See also: Splunk CIO on mining big data
Splunk has extended the capabilities of its namesake machine data search engine with a new plug-in, so it can mine operational information about Microsoft Active Directory deployments.
"There are a lot of challenges in managing an Active Directory infrastructure. We meet customers who have large Active Directory environments and they want to know what is happening before their users call in and complain they can't log in," said Manish Kalra, Splunk director of product marketing. "By getting all the log files and event logs from the Active Directory, we can see problems as they are happening."
With the Splunk App for Active Directory, administrators will be able to monitor Active directory operations, diagnose problems and anticipate upcoming issues. Splunk is demonstrating the application at Microsoft TechEd Europe 2012, being held this week in Amsterdam. It builds upon a similar tool the company released for Microsoft Exchange last year, Kalra said.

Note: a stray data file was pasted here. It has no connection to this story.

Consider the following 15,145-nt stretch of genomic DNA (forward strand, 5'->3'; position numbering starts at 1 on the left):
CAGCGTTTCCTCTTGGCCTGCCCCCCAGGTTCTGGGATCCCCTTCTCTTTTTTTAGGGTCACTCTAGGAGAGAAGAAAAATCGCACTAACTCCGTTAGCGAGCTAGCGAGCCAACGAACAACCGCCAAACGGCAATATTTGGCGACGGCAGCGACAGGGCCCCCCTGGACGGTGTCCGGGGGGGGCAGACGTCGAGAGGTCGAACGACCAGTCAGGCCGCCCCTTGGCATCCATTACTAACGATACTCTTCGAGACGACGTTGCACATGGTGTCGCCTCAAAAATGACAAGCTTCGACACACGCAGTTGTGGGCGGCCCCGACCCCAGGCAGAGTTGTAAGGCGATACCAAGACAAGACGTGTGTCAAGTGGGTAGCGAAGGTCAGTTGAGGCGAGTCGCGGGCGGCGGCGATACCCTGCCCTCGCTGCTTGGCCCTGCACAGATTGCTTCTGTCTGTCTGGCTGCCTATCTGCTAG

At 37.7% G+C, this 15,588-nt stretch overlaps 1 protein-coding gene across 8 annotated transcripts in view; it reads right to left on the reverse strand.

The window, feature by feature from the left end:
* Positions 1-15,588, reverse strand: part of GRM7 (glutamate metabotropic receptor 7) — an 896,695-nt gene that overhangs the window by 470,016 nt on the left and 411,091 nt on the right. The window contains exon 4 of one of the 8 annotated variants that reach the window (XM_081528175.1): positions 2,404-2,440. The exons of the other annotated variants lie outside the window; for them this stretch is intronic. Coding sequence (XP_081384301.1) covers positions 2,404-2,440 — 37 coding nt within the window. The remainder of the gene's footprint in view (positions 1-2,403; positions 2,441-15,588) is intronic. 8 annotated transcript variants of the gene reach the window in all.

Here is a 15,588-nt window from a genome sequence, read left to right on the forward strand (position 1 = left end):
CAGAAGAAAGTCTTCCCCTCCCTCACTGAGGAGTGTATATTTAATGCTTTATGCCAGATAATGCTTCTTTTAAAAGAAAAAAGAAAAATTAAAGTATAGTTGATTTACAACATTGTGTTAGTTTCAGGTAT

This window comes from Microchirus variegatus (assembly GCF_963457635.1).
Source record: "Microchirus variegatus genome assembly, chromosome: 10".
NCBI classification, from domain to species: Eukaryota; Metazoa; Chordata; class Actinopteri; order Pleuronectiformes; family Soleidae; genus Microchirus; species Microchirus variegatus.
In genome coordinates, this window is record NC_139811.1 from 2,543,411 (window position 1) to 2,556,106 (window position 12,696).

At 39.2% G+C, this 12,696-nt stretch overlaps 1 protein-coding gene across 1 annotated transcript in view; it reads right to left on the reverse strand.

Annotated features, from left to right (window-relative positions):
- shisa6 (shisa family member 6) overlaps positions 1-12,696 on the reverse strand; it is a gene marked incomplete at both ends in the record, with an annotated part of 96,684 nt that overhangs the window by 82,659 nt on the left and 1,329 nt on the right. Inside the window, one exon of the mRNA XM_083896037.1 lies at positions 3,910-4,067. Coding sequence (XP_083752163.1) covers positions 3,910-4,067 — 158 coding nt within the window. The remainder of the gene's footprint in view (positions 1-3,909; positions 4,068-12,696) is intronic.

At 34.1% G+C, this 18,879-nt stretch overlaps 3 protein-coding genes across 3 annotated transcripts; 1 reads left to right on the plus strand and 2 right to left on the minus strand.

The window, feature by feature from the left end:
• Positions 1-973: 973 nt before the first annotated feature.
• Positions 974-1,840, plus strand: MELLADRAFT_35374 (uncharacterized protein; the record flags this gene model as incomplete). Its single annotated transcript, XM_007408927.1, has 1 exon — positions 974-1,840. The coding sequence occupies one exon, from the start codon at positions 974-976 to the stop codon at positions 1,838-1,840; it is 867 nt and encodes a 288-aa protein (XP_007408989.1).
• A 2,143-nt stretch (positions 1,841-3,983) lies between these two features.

Run from Windows Server, Active Directory is Microsoft's user directory software, widely used in enterprises for user authentication as well as for configuration information about user computers.
The Splunk App for Active Directory offers a dashboard of common metrics to watch for in large Active Directory deployments. It can monitor operations at the forest level, site level, domain level or at individual domain controllers. The software can monitor for unusual activity, activity that could come from a security breach or some other form of non-compliant system usage. For instance, it can alert the administrator when there is an attempted log-in of a disabled account, or if two attempted log-ins from different geographic regions happen within a short period of time.
The software can also be used to audit changes made to group or user policies. Undocumented group policy changes are among "the biggest challenges we hear about" from large organisations, Kalra said. Changes in group policies can sometimes lead to unexpected issues. Usually an administrator won't hear about the trouble-causing change until a user complains. "We can tell you when a policy changed and who made the change," Kalra said.